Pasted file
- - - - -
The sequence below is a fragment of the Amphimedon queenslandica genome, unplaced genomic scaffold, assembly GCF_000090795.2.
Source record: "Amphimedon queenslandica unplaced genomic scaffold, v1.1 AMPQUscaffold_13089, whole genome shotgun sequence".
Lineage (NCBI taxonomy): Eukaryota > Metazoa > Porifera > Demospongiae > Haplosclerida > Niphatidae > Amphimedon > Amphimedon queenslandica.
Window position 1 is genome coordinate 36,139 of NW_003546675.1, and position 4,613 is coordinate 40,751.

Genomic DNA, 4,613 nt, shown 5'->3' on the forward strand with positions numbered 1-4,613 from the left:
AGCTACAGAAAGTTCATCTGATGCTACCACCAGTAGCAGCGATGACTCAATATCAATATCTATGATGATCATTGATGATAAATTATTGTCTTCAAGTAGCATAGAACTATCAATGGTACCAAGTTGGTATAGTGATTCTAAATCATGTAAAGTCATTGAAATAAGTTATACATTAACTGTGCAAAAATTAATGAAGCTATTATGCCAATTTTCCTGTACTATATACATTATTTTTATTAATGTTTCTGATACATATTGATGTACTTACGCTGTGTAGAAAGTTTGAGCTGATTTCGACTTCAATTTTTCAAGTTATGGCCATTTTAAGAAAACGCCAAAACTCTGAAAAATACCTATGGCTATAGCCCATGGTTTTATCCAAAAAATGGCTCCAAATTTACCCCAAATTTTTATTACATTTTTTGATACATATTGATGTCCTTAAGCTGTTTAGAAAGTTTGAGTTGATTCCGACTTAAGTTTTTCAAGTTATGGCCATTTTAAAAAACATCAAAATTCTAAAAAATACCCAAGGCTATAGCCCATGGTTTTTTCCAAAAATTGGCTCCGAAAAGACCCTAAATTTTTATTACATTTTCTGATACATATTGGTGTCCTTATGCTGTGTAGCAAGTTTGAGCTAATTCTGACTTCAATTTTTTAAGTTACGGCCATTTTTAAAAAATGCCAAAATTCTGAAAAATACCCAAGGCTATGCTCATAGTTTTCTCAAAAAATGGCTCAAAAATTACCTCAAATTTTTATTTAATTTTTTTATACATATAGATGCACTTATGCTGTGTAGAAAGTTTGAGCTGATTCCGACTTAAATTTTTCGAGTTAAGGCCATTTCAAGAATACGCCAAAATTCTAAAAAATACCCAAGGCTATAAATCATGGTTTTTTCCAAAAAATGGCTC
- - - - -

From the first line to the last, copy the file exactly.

The sequence below is a fragment of the Amphimedon queenslandica genome, unplaced genomic scaffold, assembly GCF_000090795.2.
Source record: "Amphimedon queenslandica unplaced genomic scaffold, v1.1 AMPQUscaffold_13089, whole genome shotgun sequence".
Lineage (NCBI taxonomy): Eukaryota > Metazoa > Porifera > Demospongiae > Haplosclerida > Niphatidae > Amphimedon > Amphimedon queenslandica.
Window position 1 is genome coordinate 36,139 of NW_003546675.1, and position 4,613 is coordinate 40,751.

Genomic DNA, 4,613 nt, shown 5'->3' on the forward strand with positions numbered 1-4,613 from the left:
AGCTACAGAAAGTTCATCTGATGCTACCACCAGTAGCAGCGATGACTCAATATCAATATCTATGATGATCATTGATGATAAATTATTGTCTTCAAGTAGCATAGAACTATCAATGGTACCAAGTTGGTATAGTGATTCTAAATCATGTAAAGTCATTGAAATAAGTTATACATTAACTGTGCAAAAATTAATGAAGCTATTATGCCAATTTTCCTGTACTATATACATTATTTTTATTAATGTTTCTGATACATATTGATGTACTTACGCTGTGTAGAAAGTTTGAGCTGATTTCGACTTCAATTTTTCAAGTTATGGCCATTTTAAGAAAACGCCAAAACTCTGAAAAATACCTATGGCTATAGCCCATGGTTTTATCCAAAAAATGGCTCCAAATTTACCCCAAATTTTTATTACATTTTTTGATACATATTGATGTCCTTAAGCTGTTTAGAAAGTTTGAGTTGATTCCGACTTAAGTTTTTCAAGTTATGGCCATTTTAAAAAACATCAAAATTCTAAAAAATACCCAAGGCTATAGCCCATGGTTTTTTCCAAAAATTGGCTCCGAAAAGACCCTAAATTTTTATTACATTTTCTGATACATATTGGTGTCCTTATGCTGTGTAGCAAGTTTGAGCTAATTCTGACTTCAATTTTTTAAGTTACGGCCATTTTTAAAAAATGCCAAAATTCTGAAAAATACCCAAGGCTATGCTCATAGTTTTCTCAAAAAATGGCTCAAAAATTACCTCAAATTTTTATTTAATTTTTTTATACATATAGATGCACTTATGCTGTGTAGAAAGTTTGAGCTGATTCCGACTTAAATTTTTCGAGTTAAGGCCATTTCAAGAATACGCCAAAATTCTAAAAAATACCCAAGGCTATAAATCATGGTTTTTTCCAAAAAATGGCTC